Lesson 1: An introduction to stormwater and its cycle

By Marla Barhoum | Jun 05, 2013

The following is the first of three mini lesson plans the Beacon will run about rain gardens and other Low Impact Development projects residents can install in their yards to help protect our local streams and Puget Sound.

City staff created the lessons as part of a watershed-based Stormwater Strategies Plan developed in partnership with the state Department of Ecology, city of Everett, Paine Field Airport, Mukilteo School District and the Snohomish Conservation District.

In addition to the lessons, a free workshop on rain gardens is scheduled for 6-8 p.m. Wednesday, June 12, at Mukilteo City Hall, 11930 Cyrus Way.

For more information, go to www.ci.mukilteo.wa.us. -Ed.

Water is an important part of our world and local community. We can better understand water by knowing how it circulates around our earth and how we can keep it clean.

The journey that water takes as it travels from the ground to the sky and back is called the water cycle and is powered by the sun’s energy.

Water evaporates, turns into gas and travels into the air; while gravity pulls water back down to earth as precipitation.

In the clouds, water becomes condensation, where water transforms from gas back to liquid and falls as rain, snow, sleet, hail or dew and evaporates all over again.

Once water returns to earth, it takes different paths. Water can fall back into bodies of water, or can soak back into the earth.

It is here that groundwater can freely move in underground rivers; while other water will collect and be stored in spaces known as an aquifer.

This water will later rejoin rivers and streams; winding back to the ocean where the cycle starts again.

When the rain falls on hard surfaces such as roofs, driveways, roads and parking lots, it will flow quickly across the ground and pavement, picking up pollutants and finding its way to the nearest storm drains.

This polluted runoff travels through a system of underground pipes that lead to nearby creeks or streams.

Motor oil, gasoline, antifreeze, chemicals and pesticides for lawn and garden care and pet droppings are washed from lawns, driveways, parking lots and city streets. These toxins end up floating directly into our local waters.

It is estimated that more than one-half of the pollution in America’s waterways come from polluted runoff.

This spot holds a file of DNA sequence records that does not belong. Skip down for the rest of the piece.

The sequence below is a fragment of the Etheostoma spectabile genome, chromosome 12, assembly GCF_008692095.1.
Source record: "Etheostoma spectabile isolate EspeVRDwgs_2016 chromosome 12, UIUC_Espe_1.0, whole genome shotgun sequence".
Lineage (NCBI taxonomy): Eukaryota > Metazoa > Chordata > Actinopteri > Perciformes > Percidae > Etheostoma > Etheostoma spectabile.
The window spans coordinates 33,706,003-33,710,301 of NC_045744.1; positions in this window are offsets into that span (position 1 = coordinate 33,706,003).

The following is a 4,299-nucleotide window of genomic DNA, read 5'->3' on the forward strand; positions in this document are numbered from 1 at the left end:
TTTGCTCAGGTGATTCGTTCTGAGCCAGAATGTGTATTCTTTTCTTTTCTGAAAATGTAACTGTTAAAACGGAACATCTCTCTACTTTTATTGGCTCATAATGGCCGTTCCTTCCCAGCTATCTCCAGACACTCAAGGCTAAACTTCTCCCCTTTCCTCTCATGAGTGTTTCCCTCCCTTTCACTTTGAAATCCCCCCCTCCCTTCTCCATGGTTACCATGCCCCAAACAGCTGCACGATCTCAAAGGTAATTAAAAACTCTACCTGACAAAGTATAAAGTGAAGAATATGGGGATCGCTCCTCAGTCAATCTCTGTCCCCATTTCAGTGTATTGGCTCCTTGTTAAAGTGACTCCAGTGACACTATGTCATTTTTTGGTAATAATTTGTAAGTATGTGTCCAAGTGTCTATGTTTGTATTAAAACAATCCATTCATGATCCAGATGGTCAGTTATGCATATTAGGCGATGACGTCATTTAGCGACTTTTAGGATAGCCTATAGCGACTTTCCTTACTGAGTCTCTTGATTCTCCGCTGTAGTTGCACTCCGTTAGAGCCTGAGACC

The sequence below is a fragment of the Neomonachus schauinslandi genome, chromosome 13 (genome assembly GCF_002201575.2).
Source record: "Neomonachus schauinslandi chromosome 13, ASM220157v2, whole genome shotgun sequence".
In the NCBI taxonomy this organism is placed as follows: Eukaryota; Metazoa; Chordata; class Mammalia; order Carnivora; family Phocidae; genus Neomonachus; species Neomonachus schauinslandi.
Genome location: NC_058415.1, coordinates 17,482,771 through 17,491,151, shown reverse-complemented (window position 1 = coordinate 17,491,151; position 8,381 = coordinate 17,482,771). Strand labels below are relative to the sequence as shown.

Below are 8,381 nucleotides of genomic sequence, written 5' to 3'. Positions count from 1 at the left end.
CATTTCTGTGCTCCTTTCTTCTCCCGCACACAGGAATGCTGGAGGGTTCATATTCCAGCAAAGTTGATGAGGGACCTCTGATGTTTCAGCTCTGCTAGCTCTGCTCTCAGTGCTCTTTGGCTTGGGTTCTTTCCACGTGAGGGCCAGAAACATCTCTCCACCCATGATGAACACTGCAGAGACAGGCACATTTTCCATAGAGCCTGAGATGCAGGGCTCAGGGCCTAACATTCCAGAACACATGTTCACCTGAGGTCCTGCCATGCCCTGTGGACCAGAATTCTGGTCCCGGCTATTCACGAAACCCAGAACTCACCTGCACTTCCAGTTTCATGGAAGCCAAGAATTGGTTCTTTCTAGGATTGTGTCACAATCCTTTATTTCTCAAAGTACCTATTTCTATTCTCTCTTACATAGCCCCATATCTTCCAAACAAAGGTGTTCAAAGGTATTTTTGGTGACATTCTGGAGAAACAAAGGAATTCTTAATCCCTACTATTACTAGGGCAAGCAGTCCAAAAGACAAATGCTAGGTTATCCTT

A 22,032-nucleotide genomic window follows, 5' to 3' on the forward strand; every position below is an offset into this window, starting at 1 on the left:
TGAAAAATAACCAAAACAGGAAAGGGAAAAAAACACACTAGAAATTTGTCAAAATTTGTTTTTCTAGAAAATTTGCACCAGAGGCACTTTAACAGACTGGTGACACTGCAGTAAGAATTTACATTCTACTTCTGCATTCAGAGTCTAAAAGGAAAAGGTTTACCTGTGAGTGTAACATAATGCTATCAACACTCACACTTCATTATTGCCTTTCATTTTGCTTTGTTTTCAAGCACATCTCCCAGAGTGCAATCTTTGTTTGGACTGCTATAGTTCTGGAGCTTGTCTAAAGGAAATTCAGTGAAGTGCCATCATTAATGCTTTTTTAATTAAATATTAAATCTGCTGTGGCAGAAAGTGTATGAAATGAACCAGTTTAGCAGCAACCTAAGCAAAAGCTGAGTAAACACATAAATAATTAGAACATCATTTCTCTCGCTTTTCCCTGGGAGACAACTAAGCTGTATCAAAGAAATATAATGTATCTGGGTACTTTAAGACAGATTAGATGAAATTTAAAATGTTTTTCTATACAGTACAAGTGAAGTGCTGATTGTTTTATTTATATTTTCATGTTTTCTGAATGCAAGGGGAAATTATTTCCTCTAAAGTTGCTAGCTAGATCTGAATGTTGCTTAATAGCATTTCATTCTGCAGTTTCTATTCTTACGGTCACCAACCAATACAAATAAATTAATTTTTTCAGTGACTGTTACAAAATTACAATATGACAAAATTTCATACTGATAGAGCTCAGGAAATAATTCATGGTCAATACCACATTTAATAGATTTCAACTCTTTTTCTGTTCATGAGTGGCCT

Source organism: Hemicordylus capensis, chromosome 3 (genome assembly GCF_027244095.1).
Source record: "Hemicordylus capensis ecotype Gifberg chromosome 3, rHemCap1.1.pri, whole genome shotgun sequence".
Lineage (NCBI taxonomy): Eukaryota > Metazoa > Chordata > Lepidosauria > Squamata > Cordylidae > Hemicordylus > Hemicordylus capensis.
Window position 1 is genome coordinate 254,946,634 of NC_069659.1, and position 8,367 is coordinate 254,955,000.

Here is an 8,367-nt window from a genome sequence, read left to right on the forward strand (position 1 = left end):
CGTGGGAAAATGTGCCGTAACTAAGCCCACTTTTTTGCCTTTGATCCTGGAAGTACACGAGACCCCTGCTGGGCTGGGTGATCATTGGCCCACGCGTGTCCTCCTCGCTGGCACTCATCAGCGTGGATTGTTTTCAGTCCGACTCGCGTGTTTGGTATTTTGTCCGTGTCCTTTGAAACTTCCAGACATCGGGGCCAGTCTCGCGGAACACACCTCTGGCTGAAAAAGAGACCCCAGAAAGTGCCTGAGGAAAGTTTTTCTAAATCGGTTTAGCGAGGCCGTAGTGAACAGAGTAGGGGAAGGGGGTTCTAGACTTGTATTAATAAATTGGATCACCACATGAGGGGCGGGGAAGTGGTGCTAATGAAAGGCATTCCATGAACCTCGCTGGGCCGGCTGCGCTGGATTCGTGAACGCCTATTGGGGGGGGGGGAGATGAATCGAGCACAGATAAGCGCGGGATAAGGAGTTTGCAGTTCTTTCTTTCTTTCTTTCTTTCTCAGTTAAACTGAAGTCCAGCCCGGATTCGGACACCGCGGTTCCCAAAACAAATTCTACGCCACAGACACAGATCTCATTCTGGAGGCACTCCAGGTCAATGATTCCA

How can Mukilteo citizens help and be part of the solution?

One way that the water cycle can be restored is through building rain gardens. In the upcoming articles, you will learn about:

• How rain gardens work and their importance to keeping our local waters clean;

• How local Mukilteo students are supporting this effort through environmental stewardship and service-learning;

• Costs to build and maintain a rain garden;

• How to get your neighborhood excited about installing rain gardens;

• Locations of working rain garden sites in Mukilteo; and

• Local experts and conservation programs that can help you create your own rain garden.

What can Mukilteans do?

What can we do to keep the water around Mukilteo clean and free from pollutants? Protecting water is everyone’s responsibility; we all need clean water.

• Wash your car on the lawn or at a commercial car wash

• Pick up pet waste; scoop, bag and throw it in the trash

• Sweep dirt into the lawn, pick up debris and put it in the trash

• Minimize the use of fertilizers, pesticides and herbicides in your yard and garden. Always apply according to the instructions on the package and take any excess chemicals to the Household Hazardous Waste Facility in Everett, which is operated by Snohomish County.

Family activities

• A great way to remember something is to teach it to someone else. Share the story of the water cycle with someone else. You can design your own chart, write a story or create lyrics to a song.

• Measure and report daily rainfall in your backyard. Ask to borrow a measuring cup from your parents and place it outside. Make a chart and calculate how much rain falls each day for an entire week. What did you observe? Were you surprised by the results? Why or why not?

• Learn more about Mukilteo’s watersheds. Go online and find the “Streams, Wetlands and Watersheds” map of Mukilteo at http://www.ci.mukilteo.wa.us and answer the following questions:

• Which creeks/streams are closest to your home?

• Where does the rain from your neighborhood drain? Which gulches, streams and larger bodies of water are affected by polluted runoff from your own neighborhood?

• Where does water move in your neighborhood? Observe stormwater (with a parent/guardian) as it travels from your yard to the nearest storm drain. How far away is the drain? Do you see any pollutants along the way? Can you see how easy it is for pollutants to travel to the same drain?

• Do you see something out of the ordinary? Do you see any foaming or petroleum oil sheens near the storm drainage site? If you see a problem, please let someone know. Please call Mukilteo’s Illicit Discharge Hotline at (425)263-8088 and they will come out and check the specific area.

• Draw a diagram of how water travels from your home to the storm drain and to nearby waterways. Write a journal entry about what you saw and what was most interesting to you.

Local resources

For more information on preventing polluted runoff and how to help, please visit these websites:

• Puget Sound Starts Here: www.pugetsoundstartshere.org

• City of Mukilteo Storm/Surface Water Program: www.ci.mukilteo.wa.us/Page.asp?NavID=170

• Snohomish Conservation District: www.betterground.org/

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